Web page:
Times of crisis demand leadership. While current and future presidential administrations, along with congressional leaders, continue to grapple with the economic crisis that has put our nation into a recession, it may be easy for the common citizen to feel powerless as retirement savings and home values plummet.
President Bush can make a speech and president-elect Barack Obama can build an economic team, but what can people do locally to improve the state of the economy?
The answer? Lead.
While national figures are leading in Washington, we need local figures to lead locally.
Leadership takes many forms and we commend three recent examples of local entrepreneurship that will help move the local economy. These people have opened businesses in tough times, taken chances where others may have shied away.
Lori and David Sleeman saw a need for a gas station in South Range. They knew the area was losing out because there was no such business there. The Sleemans stepped up and opened the convenience store and deli. They have employees and customers, and that's local economic progress thanks to their local leadership.
Bill and Laura Sever own Mickey's Tavern in Laurium, but saw an opportunity and recently re-opened a restaurant along U.S. 41 south of Calumet. The building has been one restaurant or another over the years, but the Severs figured they could make a go of it in the restaurant biz and opened Bill and Laura's. They saw a need and filled it. They too have employees and customers - more local economic leadership in tough times.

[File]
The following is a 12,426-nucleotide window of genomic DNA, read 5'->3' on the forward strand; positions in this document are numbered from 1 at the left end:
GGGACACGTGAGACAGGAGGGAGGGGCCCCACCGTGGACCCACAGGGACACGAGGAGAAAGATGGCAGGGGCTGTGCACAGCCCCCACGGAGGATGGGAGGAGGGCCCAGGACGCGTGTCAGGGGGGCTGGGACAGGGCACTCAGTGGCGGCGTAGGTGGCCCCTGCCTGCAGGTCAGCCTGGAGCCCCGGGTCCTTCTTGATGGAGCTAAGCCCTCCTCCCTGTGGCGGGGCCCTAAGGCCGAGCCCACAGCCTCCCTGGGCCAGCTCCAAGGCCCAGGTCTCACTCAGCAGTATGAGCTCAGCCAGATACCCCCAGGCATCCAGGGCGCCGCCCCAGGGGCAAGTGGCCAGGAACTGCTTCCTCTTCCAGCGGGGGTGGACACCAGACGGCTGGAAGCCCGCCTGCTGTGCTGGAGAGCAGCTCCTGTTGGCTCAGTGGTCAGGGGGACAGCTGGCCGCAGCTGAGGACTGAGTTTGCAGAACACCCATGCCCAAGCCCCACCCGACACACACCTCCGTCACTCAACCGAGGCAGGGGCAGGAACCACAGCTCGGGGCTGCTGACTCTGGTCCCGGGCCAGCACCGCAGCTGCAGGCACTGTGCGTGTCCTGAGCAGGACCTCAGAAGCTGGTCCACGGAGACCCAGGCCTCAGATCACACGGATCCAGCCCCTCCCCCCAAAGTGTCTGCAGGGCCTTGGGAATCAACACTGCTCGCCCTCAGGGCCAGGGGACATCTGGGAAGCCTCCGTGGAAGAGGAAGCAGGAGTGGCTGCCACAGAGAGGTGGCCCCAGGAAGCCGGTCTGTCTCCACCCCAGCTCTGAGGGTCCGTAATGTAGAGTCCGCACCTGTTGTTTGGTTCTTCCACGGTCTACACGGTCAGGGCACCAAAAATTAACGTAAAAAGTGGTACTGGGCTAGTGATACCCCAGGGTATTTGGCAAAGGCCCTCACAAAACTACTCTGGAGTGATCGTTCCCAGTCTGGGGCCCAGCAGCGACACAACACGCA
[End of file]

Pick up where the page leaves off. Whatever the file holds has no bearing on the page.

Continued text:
Mary Kaminski and Tom Rozich also saw a need and took a chance as they teamed up to open the Copper Island Beach Club along the Portage Canal in Hancock. The combination restaurant/bar and fitness center has a mission to help people along a healthier path. Rozich said business is picking up and they're looking forward to winter, which will bring snowmobile business to the bar/restaurant and people out of the cold to the fitness center. Again, in tough economic times, Kaminski and Rozich put forth a business plan and are helping lead the local economy.
These are just a few examples. There are more. Many, if not all, of our local businesses are feeling the pinch of our economic times. We commend all for their efforts to help our community thrive.
And finally, lest us not forget, all these business depend on local dollars. We implore the Copper Country to shop local, eat local, buy local. Local businesses employ our friends and neighbors and help make our community a vibrant place.